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On the meaning of "tax"

journal contribution
posted on 2018-01-01, 00:00 authored by Mark Smith, Huigenia Ostik
Abstract: Common-law jurisprudence characterises a tax as a compulsory payment imposed by a public body for a public purpose under the authority of the legislature. While useful in many situations - and despite judicial statements that a tax is not a penalty, fine or user charge - this understanding of a tax fails to make clear how some other transactions should be classified. This is arguably because certain elements of the common-law characterisation are lexically inappropriate, logically redundant and inconsistent with extant decisions. This article proposes an alternative. It argues that a tax is a compulsory transfer of value imposed primarily for a redistributive purpose. This definition is purposive (it lends insight into the appropriate aims of taxation), universal (the focus on redistribution distinguishes taxes from other payments to government) and practicable (it promotes fiscal transparency and clarifies the actual financial contribution each and every natural and legal person makes to the public finances).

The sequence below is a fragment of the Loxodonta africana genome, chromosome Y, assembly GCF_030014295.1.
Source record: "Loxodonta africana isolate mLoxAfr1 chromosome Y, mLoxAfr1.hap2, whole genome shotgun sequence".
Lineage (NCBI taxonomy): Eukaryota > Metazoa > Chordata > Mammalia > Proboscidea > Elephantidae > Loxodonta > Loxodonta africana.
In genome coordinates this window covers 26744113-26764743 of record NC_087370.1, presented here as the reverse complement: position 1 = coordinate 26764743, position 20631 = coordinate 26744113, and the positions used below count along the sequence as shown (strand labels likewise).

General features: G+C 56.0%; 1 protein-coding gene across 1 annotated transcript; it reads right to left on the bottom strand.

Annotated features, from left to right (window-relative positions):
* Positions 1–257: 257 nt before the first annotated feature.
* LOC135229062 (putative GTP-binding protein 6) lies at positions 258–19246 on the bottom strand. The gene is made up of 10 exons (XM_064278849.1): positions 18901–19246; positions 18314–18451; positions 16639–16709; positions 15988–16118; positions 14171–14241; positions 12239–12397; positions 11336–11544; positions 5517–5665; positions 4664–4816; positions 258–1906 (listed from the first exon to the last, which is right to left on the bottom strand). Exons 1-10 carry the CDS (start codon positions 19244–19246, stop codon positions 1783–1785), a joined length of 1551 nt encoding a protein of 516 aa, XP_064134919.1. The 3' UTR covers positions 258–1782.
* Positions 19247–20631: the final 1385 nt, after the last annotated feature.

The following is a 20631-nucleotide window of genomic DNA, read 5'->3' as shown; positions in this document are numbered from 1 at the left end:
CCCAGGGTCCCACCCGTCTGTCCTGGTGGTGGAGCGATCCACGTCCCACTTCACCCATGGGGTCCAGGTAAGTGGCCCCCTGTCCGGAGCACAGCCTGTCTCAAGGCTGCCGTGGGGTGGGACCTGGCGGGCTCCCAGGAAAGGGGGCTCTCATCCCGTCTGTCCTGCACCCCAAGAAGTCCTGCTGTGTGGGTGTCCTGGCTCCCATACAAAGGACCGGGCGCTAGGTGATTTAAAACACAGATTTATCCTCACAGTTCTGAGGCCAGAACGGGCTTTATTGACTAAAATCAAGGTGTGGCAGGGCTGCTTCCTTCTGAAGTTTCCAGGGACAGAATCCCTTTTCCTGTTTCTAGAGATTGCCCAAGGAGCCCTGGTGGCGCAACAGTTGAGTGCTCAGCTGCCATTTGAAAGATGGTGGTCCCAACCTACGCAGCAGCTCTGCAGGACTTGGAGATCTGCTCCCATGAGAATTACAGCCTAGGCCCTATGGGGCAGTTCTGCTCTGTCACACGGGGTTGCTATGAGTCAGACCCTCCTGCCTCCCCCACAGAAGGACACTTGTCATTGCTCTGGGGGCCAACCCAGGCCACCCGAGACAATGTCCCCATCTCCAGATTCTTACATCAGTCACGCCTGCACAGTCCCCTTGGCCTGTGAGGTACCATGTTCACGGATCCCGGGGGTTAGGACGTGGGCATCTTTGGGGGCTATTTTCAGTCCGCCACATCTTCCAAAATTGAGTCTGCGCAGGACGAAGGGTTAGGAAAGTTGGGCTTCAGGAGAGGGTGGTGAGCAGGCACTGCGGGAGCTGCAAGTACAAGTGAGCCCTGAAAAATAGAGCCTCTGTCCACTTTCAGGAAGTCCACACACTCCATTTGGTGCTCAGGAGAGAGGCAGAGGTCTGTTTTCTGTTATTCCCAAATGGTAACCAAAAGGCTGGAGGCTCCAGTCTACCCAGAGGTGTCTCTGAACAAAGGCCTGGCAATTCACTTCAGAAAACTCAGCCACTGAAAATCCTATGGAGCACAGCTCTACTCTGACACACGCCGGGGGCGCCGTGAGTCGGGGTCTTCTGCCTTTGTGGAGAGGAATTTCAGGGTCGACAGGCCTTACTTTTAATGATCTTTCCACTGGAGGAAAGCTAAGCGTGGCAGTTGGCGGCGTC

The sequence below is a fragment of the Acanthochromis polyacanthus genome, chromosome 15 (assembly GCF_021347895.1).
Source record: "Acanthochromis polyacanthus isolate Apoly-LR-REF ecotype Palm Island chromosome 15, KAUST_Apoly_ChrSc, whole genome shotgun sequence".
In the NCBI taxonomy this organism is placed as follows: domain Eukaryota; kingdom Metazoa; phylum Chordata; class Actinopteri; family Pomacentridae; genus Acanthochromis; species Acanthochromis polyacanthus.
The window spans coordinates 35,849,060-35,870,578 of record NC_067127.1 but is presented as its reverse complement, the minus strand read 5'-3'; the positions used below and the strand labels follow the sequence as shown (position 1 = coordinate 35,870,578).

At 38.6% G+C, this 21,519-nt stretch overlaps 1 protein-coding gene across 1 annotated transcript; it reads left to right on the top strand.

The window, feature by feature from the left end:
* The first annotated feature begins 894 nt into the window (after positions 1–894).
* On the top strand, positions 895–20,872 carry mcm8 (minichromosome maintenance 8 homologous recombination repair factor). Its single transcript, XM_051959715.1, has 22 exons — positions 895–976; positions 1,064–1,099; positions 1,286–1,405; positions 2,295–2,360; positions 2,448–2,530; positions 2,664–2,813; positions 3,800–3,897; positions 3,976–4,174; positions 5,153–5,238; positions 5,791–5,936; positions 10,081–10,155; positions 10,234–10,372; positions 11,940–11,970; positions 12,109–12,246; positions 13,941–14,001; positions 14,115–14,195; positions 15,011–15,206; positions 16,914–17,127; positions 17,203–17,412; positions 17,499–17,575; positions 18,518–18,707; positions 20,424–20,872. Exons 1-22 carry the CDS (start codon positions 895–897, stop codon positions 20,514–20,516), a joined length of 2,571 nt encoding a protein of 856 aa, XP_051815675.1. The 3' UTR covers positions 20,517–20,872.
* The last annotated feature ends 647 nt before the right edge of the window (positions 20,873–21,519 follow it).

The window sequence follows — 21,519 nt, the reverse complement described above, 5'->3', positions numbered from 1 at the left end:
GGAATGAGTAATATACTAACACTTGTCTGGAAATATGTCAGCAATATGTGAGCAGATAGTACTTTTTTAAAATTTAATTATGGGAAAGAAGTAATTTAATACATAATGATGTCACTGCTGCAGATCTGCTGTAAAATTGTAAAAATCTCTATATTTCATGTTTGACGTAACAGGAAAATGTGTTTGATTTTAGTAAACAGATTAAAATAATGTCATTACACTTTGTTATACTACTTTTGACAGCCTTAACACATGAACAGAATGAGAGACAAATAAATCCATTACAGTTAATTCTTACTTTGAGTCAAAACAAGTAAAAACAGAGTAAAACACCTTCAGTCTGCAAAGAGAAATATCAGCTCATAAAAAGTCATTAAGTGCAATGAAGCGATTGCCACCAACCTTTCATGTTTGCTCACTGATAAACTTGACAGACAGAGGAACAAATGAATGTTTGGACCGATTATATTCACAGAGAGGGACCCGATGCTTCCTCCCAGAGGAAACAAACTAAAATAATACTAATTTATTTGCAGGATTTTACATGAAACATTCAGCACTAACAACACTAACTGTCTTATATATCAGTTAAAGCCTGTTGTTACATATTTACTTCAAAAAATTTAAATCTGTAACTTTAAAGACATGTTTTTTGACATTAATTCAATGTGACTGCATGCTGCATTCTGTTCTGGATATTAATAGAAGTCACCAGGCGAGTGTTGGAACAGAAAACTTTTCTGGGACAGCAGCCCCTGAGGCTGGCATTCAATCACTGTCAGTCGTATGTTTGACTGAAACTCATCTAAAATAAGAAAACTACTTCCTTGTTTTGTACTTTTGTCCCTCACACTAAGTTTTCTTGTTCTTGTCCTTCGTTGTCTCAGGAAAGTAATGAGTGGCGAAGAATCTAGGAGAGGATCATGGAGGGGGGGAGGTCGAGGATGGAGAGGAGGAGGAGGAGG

History

Journal

Australian tax forum

Volume

33

Issue

3

Pagination

601 - 619

Publisher

Taxation Institute of Australia

Location

Sydney, N.S.W.

ISSN

0812-695X

Language

eng

Publication classification

C1.1 Refereed article in a scholarly journal; C Journal article

Copyright notice

2018, Taxation Institute of Australia